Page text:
Thursday April 26, 2018
(Subject to change as events dictate)
Until 9 a.m. – Morning Edition
A preview of the Korea summit; Ben Carson’s plan to triple the rent for people in subsidized housing; the NPR poll on teacher strikes; and three Nobel Prize-winning scientists will be in town to meet with more than 1,000 high school and college students, young scientists and 3M employees.
9 a.m. – MPR News with Kerri Miller
Republican stereotypes. We’re talking about the most destructive stereotypes that are lobbed at Republican voters. You know them: racist, sexist, “haters” and why it feels righteous if you’re on the other side to cling to these tropes.
Guests: Joaquin Munoz, Better Angels citizen moderator; Eddie Glaude, professor of religion and African American studies at Princeton.
10 a.m.- 1A with Joshua Johnson
Andrew Puzder knows what Rear Adm. Ronny Jackson is facing with his uphill nomination battle. Puzder was once on track to join the cabinet. Last year, he was President Trump’s pick for labor secretary when allegations about his private and professional life led him to withdraw his nomination.
Nearly a year later, the former CEO says the president is well on his way to turning the tide on Obama-era economic reforms and that progressives are trying to block Trump’s path.
Guest: Andrew Puzder, author, “The Capitalist Comeback: The Trump Boom and the Left’s Plot to Stop It.”
11 a.m. – MPR News at 11
Democratic stereotypes. Democrats are often portrayed to be lefty, God-hating, never-met-a-government-program-they-didn’t-love, tree-huggers.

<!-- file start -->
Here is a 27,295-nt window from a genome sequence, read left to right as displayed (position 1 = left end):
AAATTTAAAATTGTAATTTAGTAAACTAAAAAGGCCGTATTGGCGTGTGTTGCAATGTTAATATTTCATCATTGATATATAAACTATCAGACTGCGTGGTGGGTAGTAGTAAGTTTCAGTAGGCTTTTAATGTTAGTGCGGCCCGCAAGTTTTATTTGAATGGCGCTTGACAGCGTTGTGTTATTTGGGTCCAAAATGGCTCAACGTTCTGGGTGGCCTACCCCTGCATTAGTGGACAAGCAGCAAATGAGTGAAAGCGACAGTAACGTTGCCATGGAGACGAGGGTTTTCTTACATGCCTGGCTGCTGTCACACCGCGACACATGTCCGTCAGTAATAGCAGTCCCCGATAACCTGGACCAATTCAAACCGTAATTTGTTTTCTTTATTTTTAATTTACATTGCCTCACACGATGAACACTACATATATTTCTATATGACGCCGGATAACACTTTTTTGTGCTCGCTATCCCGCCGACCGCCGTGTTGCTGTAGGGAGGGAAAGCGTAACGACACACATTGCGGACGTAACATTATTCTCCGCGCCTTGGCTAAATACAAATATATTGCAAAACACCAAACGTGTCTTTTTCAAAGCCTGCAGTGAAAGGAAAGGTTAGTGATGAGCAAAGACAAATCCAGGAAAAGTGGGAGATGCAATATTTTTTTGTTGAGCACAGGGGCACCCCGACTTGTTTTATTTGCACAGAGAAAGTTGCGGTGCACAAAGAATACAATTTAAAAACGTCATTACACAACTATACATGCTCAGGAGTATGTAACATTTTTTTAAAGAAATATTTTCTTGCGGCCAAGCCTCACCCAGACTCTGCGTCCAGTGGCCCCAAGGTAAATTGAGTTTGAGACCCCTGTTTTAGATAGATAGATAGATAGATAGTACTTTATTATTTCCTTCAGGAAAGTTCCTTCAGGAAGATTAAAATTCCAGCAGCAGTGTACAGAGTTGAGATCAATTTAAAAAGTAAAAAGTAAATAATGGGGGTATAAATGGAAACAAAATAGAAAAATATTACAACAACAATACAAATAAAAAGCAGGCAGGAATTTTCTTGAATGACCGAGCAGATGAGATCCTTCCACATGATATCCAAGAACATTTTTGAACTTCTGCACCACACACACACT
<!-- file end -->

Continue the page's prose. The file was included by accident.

Guests: Drew Westen, professor of Psychology at Emory University. Author of “The Political Brain;” Liz Mair, Republican strategist.
12 p.m. – MPR News Presents
Part 1: On the day of the dedication of The Lynching Memorial in Montgomery Alabama. a rebroadcast of the MPR documentary by Chris Julin and Stephanie Hemphill, “Postcard from a Lynching.”
Part 2: The final segment of the MPR podcast series, “74 Seconds,” which won a Peabody Award this week.
1 p.m. – The Takeaway
A memorial dedicated to the victims of lynching in America opens in Montgomery, Alabama.
2 p.m. – BBC NewsHour
The leaders of North and South Korea are about to meet. What can we expect? Also: a new curb is announced on female middle distance runners with high testosterone. And pursuing migrants off the coast of Libya.
3 p.m. – All Things Considered
The VA nominee bows out; profiles of the Korea leaders; and Wade Goodwyn has a story and does it really matter what it’s about? It’s Wade Goodwyn!
6:00 p.m. – Marketplace
Roughly a third of Puerto Rico’s public schools are slated to close this summer. Why Hurricane Maria is just one of many recent storms for the island’s education department.
6:30 p.m. – The Daily
After being blocked for months by lower courts, President Trump’s executive orders that restricted travel from several predominantly Muslim nations have finally reached the Supreme Court. The justices seem focused on one question: Should the president’s authority have anything to do with his personal beliefs?
Guest: Adam Liptak, who covers the Supreme Court for The New York Times.
7 p.m. – The World
A book that changed the lives of women in America and has challenged the way people around the globe talk about women’s health.
8 p.m. – Fresh Air
Jake Tapper, CNN’s chief Washington correspondent, and anchor of The Lead and State of the Union talks about his debut novel set in 1954 McCarthy-era Washington, and similarities he sees today. And they’ll discuss how he deals with guests from the Trump administration when they promote falsehoods or evade his questions.